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Upton Sinclair was referring to the reception his 1906 novel The Jungle received. In his book, Sinclair attempted to show the incredible hardships faced by poor people in general, and recent immigrants in particular, as they tried to make a living in the United States in the late 1800s/early 1900s. The attitude at the time was that America was such a land of opportunity that if a person couldn't make a living it was because he or she was lazy, and just didn't work hard enough. The term "gilded age" sounds as if it should mean things were wonderful, but "gilding" is a very, very thin layer of something valuable on top of something worth considerably less. This is what is implied by using the term "gilded age"--that there was a very small percentage of the population that had it all, and who structured society in such a way as to keep it.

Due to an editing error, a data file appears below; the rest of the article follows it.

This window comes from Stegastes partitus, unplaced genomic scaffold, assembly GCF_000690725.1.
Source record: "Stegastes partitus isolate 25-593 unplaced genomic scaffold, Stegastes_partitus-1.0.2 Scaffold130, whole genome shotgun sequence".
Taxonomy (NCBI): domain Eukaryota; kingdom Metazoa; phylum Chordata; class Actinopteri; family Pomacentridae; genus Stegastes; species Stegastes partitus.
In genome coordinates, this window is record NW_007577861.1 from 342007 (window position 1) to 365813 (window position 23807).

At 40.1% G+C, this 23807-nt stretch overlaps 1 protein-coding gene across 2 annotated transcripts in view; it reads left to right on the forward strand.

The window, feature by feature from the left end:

In The Jungle, Sinclair wrote about the experience of the Rudkus family who had recently immigrated from Lithuania, and now lived in Chicago. They find work in the meat-packing district, but are abused physically, economically, sexually, socially...there is no way for them to succeed, or even to survive. They are expendable, because there will be new, innocent immigrants to take their places. Sinclair was trying to show how horrible the conditions were for the poor, but the main points focused on by critics and the public were his descriptions of the disgusting conditions in the stockyards and slaughterhouses. There were no regulations governing how food was produced, and the meat was shown to be spoiled, diseased, and contaminated. This directly led to formation of the Food and Drug Administration (FDA).
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